Winona LaDuke was named this week as a 2007 inductee to the National Women’s Hall of Fame earlier this week. Winona LaDuke was the Green Party candidate for Vice President of the United States sharing the Ticket with Ralph Nader in 1996 and 2000.
FOR IMMEDIATE RELEASE
Contact: Christine Moulton, Acting Director
NINE OUTSTANDING WOMEN NAMED AS INDUCTEES TO THE NATIONAL WOMEN’S HALL OF FAME
SENECA FALLS, NY, January 25, 2007 – The National Women’s Hall of Fame announces its 2007 Inductees. Included in the group of nine outstanding American women are engineer Dr. Eleanor K. Baum, philanthropist and social reformer Swanee Hunt, environmental advocate Winona LaDuke, and astronomer Dr. Judith Pipher. These women, along with five historic figures, will be inducted during a weekend of ceremonies October 6-7, 2007.
“We are thrilled that this year’s class of Inductees represents such a wide array of endeavor. It is important that everyone learn about the accomplishments of these women and the affect of those achievements on advancing our country as a whole. We look forward to telling these stories in the hopes of inspiring and lifting up many others,” said the Hall’s President, Barbara DeBaptiste.
The 2007 Inductees are:
Dr. Eleanor K. Baum (1940 – ) Currently serving as the Dean of Engineering at Cooper Union and the Executive Director of the Cooper Union Research Foundation, Dr. Eleanor Baum is the first female engineer to be named dean of a college of engineering in the United States. In 1995, she became the first female president of the American Society for Engineering Education. An electrical engineer who has worked in the aerospace industry, Dr. Baum is a respected leader in recruitment and retention of women in the engineering profession.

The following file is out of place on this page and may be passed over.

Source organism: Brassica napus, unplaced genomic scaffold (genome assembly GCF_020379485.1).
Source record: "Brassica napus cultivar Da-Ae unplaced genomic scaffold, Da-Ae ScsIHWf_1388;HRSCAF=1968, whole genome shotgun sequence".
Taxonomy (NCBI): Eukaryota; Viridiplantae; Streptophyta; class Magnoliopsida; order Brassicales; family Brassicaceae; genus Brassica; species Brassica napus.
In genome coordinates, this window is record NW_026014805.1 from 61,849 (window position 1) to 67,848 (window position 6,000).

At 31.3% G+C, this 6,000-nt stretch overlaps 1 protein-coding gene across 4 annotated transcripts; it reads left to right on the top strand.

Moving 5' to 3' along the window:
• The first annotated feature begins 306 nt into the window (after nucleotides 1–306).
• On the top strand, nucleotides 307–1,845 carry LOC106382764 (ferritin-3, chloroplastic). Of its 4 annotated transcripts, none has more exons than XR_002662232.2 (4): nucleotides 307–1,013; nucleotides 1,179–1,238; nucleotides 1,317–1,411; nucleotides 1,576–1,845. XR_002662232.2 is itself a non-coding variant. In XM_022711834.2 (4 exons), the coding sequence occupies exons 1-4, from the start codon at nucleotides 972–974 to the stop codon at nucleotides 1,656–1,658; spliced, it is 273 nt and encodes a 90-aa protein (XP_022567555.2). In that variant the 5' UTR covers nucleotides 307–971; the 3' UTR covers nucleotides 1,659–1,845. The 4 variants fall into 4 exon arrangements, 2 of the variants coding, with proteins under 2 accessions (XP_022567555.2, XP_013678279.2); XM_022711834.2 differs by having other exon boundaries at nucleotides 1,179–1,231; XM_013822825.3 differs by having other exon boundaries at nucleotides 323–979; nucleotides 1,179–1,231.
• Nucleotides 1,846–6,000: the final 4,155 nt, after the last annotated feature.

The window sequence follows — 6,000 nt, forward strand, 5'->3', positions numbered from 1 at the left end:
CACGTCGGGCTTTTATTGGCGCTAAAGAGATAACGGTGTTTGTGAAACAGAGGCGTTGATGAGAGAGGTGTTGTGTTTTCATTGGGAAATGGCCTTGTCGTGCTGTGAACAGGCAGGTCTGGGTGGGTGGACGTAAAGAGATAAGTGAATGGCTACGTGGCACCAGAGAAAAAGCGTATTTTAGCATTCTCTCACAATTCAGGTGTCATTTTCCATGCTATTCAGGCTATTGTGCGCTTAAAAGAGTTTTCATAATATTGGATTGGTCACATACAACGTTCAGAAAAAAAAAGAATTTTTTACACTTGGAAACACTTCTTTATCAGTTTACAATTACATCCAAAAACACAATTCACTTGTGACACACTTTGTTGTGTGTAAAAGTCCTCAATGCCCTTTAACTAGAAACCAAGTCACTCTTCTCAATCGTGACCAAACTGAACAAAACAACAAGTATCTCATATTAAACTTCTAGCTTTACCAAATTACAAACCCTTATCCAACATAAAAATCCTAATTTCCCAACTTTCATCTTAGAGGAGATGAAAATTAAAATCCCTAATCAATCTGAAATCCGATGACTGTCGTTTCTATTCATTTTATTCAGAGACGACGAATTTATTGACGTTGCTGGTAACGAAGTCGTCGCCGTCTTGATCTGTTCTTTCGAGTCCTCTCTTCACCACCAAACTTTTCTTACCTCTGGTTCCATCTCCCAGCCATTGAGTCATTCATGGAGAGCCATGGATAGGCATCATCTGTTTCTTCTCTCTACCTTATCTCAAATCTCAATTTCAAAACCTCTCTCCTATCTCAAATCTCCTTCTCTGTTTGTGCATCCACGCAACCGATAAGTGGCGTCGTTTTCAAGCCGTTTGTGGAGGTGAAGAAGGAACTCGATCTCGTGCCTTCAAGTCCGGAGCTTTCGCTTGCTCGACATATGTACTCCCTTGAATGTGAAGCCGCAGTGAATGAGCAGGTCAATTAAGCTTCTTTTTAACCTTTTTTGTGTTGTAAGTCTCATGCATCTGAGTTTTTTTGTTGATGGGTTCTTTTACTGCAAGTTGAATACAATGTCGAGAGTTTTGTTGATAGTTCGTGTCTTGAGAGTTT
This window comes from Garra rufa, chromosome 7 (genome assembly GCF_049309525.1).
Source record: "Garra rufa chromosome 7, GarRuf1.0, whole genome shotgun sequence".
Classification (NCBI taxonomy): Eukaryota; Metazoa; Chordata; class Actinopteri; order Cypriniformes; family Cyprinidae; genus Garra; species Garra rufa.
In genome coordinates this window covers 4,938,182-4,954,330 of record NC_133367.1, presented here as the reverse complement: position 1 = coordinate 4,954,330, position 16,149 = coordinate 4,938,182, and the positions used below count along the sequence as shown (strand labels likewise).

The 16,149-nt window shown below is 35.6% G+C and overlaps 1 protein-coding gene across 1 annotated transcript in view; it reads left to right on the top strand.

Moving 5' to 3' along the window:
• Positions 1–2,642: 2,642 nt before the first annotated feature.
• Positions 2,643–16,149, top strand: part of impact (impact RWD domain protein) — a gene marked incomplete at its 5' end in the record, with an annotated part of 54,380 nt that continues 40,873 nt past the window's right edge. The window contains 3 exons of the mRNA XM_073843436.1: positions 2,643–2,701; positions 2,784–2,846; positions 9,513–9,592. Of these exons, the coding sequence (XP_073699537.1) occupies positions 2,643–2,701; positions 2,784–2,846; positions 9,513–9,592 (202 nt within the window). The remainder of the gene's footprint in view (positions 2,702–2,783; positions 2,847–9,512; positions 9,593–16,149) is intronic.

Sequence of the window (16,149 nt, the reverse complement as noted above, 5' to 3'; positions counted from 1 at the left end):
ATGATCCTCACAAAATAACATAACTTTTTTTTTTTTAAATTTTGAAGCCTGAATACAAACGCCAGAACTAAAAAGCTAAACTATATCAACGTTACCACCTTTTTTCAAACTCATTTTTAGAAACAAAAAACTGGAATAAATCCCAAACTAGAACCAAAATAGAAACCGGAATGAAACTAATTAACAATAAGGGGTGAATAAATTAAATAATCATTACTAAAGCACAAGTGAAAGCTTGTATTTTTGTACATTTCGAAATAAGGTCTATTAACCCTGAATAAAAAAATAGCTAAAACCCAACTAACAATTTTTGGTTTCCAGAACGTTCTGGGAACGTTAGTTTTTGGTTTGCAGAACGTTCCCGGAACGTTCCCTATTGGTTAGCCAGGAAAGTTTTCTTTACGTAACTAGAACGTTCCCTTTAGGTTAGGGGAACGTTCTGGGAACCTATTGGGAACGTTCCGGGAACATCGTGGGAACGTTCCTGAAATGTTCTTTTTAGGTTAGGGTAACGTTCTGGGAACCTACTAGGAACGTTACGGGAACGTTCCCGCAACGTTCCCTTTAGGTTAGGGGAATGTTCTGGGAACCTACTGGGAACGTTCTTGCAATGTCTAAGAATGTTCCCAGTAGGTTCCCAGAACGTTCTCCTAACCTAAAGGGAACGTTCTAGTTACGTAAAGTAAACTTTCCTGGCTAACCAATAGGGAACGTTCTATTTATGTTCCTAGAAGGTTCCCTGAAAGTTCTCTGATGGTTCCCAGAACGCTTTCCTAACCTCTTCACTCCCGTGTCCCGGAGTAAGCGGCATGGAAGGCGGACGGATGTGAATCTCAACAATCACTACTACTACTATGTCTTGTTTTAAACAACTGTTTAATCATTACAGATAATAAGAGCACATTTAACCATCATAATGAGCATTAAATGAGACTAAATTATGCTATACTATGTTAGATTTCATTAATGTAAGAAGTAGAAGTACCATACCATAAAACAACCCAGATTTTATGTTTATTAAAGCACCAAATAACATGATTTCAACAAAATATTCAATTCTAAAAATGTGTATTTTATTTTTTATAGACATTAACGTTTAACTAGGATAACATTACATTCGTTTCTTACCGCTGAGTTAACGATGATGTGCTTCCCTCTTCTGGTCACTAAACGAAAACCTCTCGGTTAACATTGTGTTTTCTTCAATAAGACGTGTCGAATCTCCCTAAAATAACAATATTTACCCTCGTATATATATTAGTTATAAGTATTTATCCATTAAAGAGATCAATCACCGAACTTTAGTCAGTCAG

Julia Child (1912 – 2004) A graduate of Smith College, Julia Child went on to attend classes at Le Cordon Bleu in Paris. The famous American cook, author, and television personality introduced French cuisine and cooking techniques to America through her cookbooks and television programs. Her most famous works include the 1961 cookbook Mastering the Art of French Cooking and the television series The French Chef, which premiered in 1963. She is widely credited with demystifying the art of fine cooking.
Swanee Hunt (1950 – ) Swanee Hunt is Director of the Women and Public Policy Program at Harvard University’s Kennedy School of Government. An internationally recognized expert on foreign affairs and diplomacy, Hunt is heralded for her trailblazing work to increase the participation and inclusion of women in peace processes around the world. She is also President of Hunt Alternatives Fund, a private foundation committed to advancing social change at local, national and global levels.
Dr. Elisabeth Kübler-Ross (1926 – 2004) After graduating from the University of Zurich medical school, Dr. Elisabeth Kübler-Ross married and moved to the United States. She began working in hospitals, where she was appalled at the treatment of terminally ill patients. Her 1969 bestseller On Death and Dying revolutionized the medical profession’s treatment and understanding of dying patients, serving as a voice for the rights of the terminally ill. Her work was a catalyst for now commonly accepted ideas such as hospice care, living wills, and death with dignity.
Winona LaDuke (1959 – ) A graduate of Harvard and Antioch Universities, Winona LaDuke advocates for public support and funding for frontline native environmental groups. In 1994, she was nominated by Time Magazine as one of America’s most promising leaders under forty years of age. In 1998, she was named Ms. Magazine Woman of the Year. Ms. LaDuke was the vice-presidential candidate on the Green Party ticket in both 1996 and 2000. She currently serves as director of the White Earth Land Recovery Project in Minnesota.